Knowing this is reason enough to give greater consideration to how important is man’s power and authority in comparison to God as being all-powerful and all-knowing.  It’s something about being vulnerable or in a life or death situation that raises our awareness to what matters most.  Usually it is in times of disaster and tragedies that we personally and as a nation realize pain is not prejudice, and death does not discriminate.

Consequently, my prayer is always that people ponder and give deeper thought to the spiritual implications or supernatural aspect of storms that sends a message about power and authority. A storm reminds us of our human frailty, our vulnerability, and speaks to the power and authority that’s totally out of man’s control.   Storms should get our attention. They should make us to search within, change our actions and attitudes, look at life differently—its sacredness. After the storm, we should seize the opportunity to regroup and reevaluate our priorities.  Those greatly impacted by a storm should forever look at life differently; it should never be taken for granted, if you survived the storm or even if you lost loved ones in the storm.

Kurt Wilberding, a fashion and street photographer, snapped this Instagram photo in lower Manhattan, after Superstorm Sandy made its way through New York City.

The destruction and devastation our fellow Americans are experiencing as a result of Sandy should remind us all of what matters most—love for one another, promote justice for all, and to walk humbly with our God.

Once again, disaster reminds us that division is the greatest downfall of a nation that “supposedly” believes in democracy.  But,, even after the storm, there is hope.  The LORD God always keeps His promise amid the destruction, devastation and sorrow for the lives lost.  After the storm, I pray that all will make the decision to have hope and grab hold of the visible and colorful reminder that God keeps His promise. You are not alone.

Praying for peace after the storm,

Make the Light Prevail


Darkness (Photo credit: Roberto F.)

Sometimes the darkness that surrounds us brings dread and doubtful thoughts of never seeing the light of day. And unfortunately, many give in to the hopelessness that pierces their soul.  Then they are held hostage, caught in the mental crossfire between optimism and pessimism.

Felix Adler says it like this:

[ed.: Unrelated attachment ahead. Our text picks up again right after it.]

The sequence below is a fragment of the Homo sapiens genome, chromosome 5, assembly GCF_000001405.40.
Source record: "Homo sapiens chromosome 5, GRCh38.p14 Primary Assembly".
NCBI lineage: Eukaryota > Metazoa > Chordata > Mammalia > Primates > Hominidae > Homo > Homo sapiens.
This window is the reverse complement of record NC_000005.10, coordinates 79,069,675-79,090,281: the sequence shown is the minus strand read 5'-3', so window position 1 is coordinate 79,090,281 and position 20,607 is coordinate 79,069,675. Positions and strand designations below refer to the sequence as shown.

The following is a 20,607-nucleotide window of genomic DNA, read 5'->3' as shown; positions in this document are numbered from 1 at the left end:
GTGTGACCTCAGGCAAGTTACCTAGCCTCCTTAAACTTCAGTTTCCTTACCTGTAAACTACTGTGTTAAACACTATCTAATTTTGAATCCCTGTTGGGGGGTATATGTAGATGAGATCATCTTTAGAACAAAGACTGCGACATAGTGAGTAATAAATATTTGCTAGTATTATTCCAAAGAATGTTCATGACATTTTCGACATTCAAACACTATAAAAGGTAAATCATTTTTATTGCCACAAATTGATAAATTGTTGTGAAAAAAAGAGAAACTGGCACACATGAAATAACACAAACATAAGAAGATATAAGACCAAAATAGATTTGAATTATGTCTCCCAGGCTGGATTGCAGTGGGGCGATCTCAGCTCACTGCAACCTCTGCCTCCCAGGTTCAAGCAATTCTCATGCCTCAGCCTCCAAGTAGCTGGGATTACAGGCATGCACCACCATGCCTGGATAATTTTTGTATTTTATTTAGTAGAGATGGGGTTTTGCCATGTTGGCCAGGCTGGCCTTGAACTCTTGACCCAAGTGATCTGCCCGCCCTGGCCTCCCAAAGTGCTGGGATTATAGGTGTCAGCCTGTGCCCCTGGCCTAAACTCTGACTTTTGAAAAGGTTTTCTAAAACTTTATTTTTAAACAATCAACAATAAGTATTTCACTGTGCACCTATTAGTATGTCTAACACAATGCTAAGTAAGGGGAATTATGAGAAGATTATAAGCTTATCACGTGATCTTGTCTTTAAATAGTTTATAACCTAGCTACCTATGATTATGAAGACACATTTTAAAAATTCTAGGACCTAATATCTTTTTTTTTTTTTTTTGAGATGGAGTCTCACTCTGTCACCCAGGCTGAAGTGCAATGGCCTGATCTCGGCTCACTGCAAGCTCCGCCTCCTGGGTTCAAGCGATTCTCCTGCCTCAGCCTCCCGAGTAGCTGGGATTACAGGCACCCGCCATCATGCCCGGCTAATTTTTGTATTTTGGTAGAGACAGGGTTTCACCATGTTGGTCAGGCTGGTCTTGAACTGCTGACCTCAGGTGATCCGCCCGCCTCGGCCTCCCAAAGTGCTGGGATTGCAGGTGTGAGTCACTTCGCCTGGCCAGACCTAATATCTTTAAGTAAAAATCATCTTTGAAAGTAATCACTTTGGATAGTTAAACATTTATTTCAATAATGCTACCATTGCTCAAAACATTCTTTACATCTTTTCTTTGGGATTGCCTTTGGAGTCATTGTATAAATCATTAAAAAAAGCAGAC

An optimist is a person who sees only the lights in the picture, whereas a pessimist sees only the shadows.  An idealist, however, is one who sees the light and the shadows, but in addition sees something else: the possibilities of changing the picture, of making the lights prevail over the shadows.

But may I encourage you? As a Christian believer of Jesus Christ, know this: Not only should you be an idealist seeing the possibilities of changing the picture, of making the lights prevail over the shadows, you have been given the authority to command the change through the powerful energy the Light radiates through your life (John 1:9; 8:12).

Living by Faith: Easy?

Living by faith is not as easy as many would have you to think. When we read and study the Bible, we find that it was not easy for Abraham until he had an undeniable experience that proved to him that God keeps His promises.  It was not easy for David. He penned his way through the troubles of life.  He wrote over and over in powerful poems of praise and worship, some of the most beautiful ever written.  In some he asked the real life questions, experienced the real life struggles, voiced his disappointment and expressed his discouragement.  It was not easy for the disciples.  They were called by the Master but afterward uncertain of their decision to give up everything to follow him. After his death, they felt alone and afraid not knowing what to expect even after Jesus had tried to prepare them.  As a matter of fact, it was not easy for Jesus.  He had his share of troubles. His family didn’t believe in him. He was under constant attack from the religious leaders. He was even betraying by those closest to him.  He was tempted in his humanity, and relied totally on his Father to strengthen him through prayer and obedience.  

However, the most important thing noteworthy in these “faith walking characters is consistency. They were consistent their belief that no matter how great the struggle, or the trouble, the Father’s will and purpose were more important, and that He would bring His purpose to pass.  In the case of the disciples, Jesus himself set an example of being consistent in looking to the Father, and doing what the Father told him to do and say (John 14:24). 

If living by faith was so easy, there would be no need for us to put our “trust” in the Lord.  Truth is there’s no magical formula to make our troubles disappear, even after long nights of crying out to the Lord.  Although He promises never to leave us or forsake us; and that He will deliver us out of all our troubles and afflictions, the truth is that He does it according to His set time.  Therefore, until His purposes for allowing the trouble, or until His working all things out in the background, according to His good pleasure,  is complete, we have to live through it, “believing” that He will come through…things will work together for the good…And until then we must say as David: “In you O LORD, I have taken refuge…; be my rock of refuge. In you O Lord do I put my trust.” Until then we must continue saying as Jesus did, “Nevertheless, not my will but yours.”  This equates to living by faith, confident that no matter what life brings, the purposes of God shall prevail and I must make the decision to trust Him at all cost. And as He reveals His character in the midst of our experiences, we are empowered to trust Him more and more.

He understands that in our frailty, living by faith is not easy. Yet, it is through our confidence and trust in His power that He commands us to do so. “For without faith, it is impossible to please Him” (Hebrews 11:6). Consequently, my confidence in Him and wanting to please Him, I yield myself, which is the hardest part, so that living by faith is easy.